Michael McFaul: Reflecting on the tragic death of adopted Russian boy

Maxim Kuzmin (Max Shatto). Source: Russian Investigative Committee

Maxim Kuzmin (Max Shatto). Source: Russian Investigative Committee

Back in Moscow today after a few days away, I find myself distressed about a number of issues surrounding a tragic death in the United States. Since many in the press, on social media, and in parliament have asked for my opinion on this matter, I thought I would share some initial reactions here.

Most importantly, as I said publicly days ago, I was deeply distraught to learn of young Max Shatto’s death. My sorrow over this tragedy has nothing to do with the fact that Max was an American citizen, a Russian, or an adopted son, and everything to do with the death of a young boy.

I also am concerned by how the legal system in my country is being portrayed by some Russian commentators. When a tragic death occurs, all societies, including my own, demand answers and accountability. And that is exactly what the responsible authorities in Texas are doing right now. As law enforcement professionals, they are conducting a thorough investigation to discover exactly what happened to Max.

As they do so, they are abiding by a very important law and norm in American society - the idea that one is innocent until proven guilty. As they complete their investigation, there is every reason to believe that we will learn the facts in this tragedy, and if necessary, justice will be sought.

I also am troubled by how American diplomats are being portrayed by some in comments I have read in the Russian press. From the moment we in the State Department learned about Max Shatto’s death, we have worked closely and quietly with Russian diplomats in Moscow and Houston to provide consular access to Max’s brother.

And from the earliest stage, local Texas authorities have been in touch with Russian diplomats in the U.S. On Feb. 5, a State Department representative in Houston linked up the Russian Consulate with local law enforcement and Texas Child Protection Services. Several days later, representatives from the Russian Consulate and Embassy visited the Shatto family.

Russian diplomats called our State Department representative twice over the last week to express appreciation for the excellent cooperation. I personally have been engaged in facilitating contacts and providing information, as have many others at the highest levels in my government. I also would like to express my gratitude to the Russian government for working closely and professionally with us when we must deal with cases of American deaths in Russia.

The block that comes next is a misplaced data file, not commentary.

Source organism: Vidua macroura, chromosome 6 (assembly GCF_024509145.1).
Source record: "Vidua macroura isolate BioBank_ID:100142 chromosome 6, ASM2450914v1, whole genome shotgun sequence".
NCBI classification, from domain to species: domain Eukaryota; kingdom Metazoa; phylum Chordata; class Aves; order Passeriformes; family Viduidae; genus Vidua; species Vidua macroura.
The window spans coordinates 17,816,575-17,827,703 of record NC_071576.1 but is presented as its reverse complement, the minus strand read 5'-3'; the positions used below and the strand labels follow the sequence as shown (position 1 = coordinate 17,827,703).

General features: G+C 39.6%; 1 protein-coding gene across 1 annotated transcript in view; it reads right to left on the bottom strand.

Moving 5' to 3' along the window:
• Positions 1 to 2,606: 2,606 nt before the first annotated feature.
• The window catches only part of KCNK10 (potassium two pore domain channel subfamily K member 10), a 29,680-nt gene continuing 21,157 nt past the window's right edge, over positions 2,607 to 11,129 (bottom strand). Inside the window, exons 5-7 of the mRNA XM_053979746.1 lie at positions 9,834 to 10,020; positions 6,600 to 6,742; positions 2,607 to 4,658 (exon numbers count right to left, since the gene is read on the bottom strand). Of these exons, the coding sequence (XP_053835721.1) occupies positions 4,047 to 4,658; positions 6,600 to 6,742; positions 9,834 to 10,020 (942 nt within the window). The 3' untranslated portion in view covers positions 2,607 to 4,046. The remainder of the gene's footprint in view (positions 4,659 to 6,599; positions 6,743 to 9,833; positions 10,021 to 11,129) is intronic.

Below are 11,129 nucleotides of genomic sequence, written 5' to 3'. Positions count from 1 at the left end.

Some in the press are portraying me as unwilling to engage with Russian officials or the public on these issues. As a worldwide practice, American ambassadors do not testify before foreign parliaments when summoned to do so. Yet, I am always willing to meet with anyone on any issue, including Duma deputies, if the objective of the meeting is to advance understanding between our two countries.

I believe firmly in engagement, openness, and transparency. In my willingness to meet with everyone in the Russian government and society, in doing numerous media interviews, and in my daily engagement with Russians on Twitter and Facebook, I think I have made clear my commitment to these principles.

Finally I am troubled by how my people and my country are being portrayed by some in the Russian press. Like all countries, the U.S. has citizens who commit heinous crimes. Tragically, some Americans have abused their children. Because my wife worked at an organization called the Family Violence Prevention Fund for many years, I am all too aware of the kind of violence that haunts and destroys some families.

But I also know that the overwhelming majority of American parents provide loving and safe homes for their children, irrespective of whether they are biological or adopted, or were born in the U.S., Russia, or elsewhere. I am saddened and appalled that 20 children adopted from Russia over the last two decades have died.

But I am proud that more than 60,000 other children adopted from Russia have had the opportunity to enjoy loving parents, new families, and countless opportunities in America. I have met some of these kids, and their stories of renewal and success are simply amazing.

And their stories are also part of the real America that I know and love. Just as it troubles me to see unfair stereotypes of Russians and Russia in the American press, it pains me to read these inaccurate portrayals of Americans and our values by some in your media.

It is time for sensational exploitations of human tragedy to end and for professional work between our two countries to grow, on this issue and many others. I personally, and our entire Administration, remain eager to work with all in this country who seek to develop our bilateral relations based on common interests and mutual respect.

First published in Michael Mcfaul's LiveJournal blog. Read the original.  

Michael Mcfaul is the U.S. Ambassador in Russia.

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